I'm going to share with you here. Some recent research work on measuring the performance of IM from the perspective of the final organization. So typically the private company that is implementing and the, the IM processes. So here is our agenda. First I will cover a number of fundamental definitions around performance measurement. Then share those preliminary research results. I would like just to quickly test the fact that there may be these discrepancies between what I'm showing here and what will be published eventually in the final report paper from a, you know, from few months from now, because these are still preliminary results. Part of it was a survey that I conducted with IM professionals, mainly IM managers around the world. So we will focus on the results and outcomes of this survey. And then finally we will close the, the session by looking at what we could do and where this research could lead us to.
Good. So if we want to measure the performance of, I am obviously one of the key concept that we need to be clear about is measurement itself. And that may look as a very straightforward and tri concept, but in fact, it is much more complex than it looks literally. If you look at the story of measurement in mankind and science, it's took centuries to develop the modern definitions of measurement that we are using today. Measurement is really an empirical process, which means that we are interested into reality. And this means that we are not interested in how we would like reality to be, but really on how reality is the process of measurement is really a process of assigning symbols to the phenomena and objects that we can observe. In reality, the most often, we, most of most often we use numbers as symbols to represent the, the, the measurement. One of the characteristic that is often sought in measurement is objectivity. And what objectivity means is that if we have two observers, two different observers trying to measure the same object of they should arrive at the same result within the measurement error. And the measurement error is really conditioned by your measurement methodology and your measurement instruments.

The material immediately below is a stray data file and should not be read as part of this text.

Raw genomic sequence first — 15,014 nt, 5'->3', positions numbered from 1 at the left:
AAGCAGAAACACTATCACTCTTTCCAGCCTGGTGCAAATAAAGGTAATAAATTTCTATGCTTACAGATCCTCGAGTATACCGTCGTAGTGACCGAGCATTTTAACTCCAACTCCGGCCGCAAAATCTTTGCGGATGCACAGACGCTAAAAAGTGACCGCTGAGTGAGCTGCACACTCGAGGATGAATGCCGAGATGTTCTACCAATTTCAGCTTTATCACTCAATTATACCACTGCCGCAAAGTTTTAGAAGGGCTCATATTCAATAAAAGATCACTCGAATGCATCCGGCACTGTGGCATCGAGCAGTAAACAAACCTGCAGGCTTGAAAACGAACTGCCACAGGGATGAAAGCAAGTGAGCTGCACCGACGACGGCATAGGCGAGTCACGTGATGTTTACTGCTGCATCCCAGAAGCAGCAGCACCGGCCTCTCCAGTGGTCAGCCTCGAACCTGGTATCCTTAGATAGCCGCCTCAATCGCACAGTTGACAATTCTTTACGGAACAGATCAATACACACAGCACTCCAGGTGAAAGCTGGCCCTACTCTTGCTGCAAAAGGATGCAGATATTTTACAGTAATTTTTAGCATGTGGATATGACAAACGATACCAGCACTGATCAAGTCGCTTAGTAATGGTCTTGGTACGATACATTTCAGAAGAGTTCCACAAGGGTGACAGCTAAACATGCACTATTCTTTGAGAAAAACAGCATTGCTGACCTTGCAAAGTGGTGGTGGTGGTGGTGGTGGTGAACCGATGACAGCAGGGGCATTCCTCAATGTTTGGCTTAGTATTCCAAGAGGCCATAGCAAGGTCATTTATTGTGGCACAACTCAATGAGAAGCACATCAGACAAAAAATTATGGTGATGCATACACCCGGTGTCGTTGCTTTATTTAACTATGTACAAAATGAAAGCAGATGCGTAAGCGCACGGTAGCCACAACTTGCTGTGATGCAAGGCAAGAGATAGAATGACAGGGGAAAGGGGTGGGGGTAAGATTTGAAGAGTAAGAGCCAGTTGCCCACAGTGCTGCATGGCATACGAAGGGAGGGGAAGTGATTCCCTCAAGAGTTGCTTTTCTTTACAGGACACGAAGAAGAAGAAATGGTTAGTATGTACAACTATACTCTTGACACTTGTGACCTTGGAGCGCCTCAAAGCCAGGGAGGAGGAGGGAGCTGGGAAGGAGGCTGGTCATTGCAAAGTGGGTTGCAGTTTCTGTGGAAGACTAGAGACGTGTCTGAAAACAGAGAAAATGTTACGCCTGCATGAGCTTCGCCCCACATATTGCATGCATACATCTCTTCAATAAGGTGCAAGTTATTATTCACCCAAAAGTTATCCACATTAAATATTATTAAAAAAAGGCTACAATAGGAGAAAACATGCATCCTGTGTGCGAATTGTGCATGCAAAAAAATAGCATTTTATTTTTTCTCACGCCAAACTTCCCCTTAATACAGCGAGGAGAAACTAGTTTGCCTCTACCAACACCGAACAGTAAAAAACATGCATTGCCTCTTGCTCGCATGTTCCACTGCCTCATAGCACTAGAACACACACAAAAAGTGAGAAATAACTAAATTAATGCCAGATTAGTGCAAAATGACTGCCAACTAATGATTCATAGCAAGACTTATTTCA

If we want to measure the performance of, I am, we need also to be clear about what performance means and performance is pretty much concerned about the, the effectiveness and efficiency of our past actions. But the definition of purpose that I prefer is the degree to which we accomplish our goals. And this is the, the definition of per performance that I would like you to keep in mind throughout this organiza, this presentation, the degree to which we are accomplishing our goals. And finally, if we want to measure the performance of IM, we obviously need to clarify what IM is. And there are many definitions of IM we can see it from multitude of perspectives. Very often we look at IM from the perspective of the objects that it manipulates, which are the digital identities, digital assets and the access of those digital identities to the digital assets.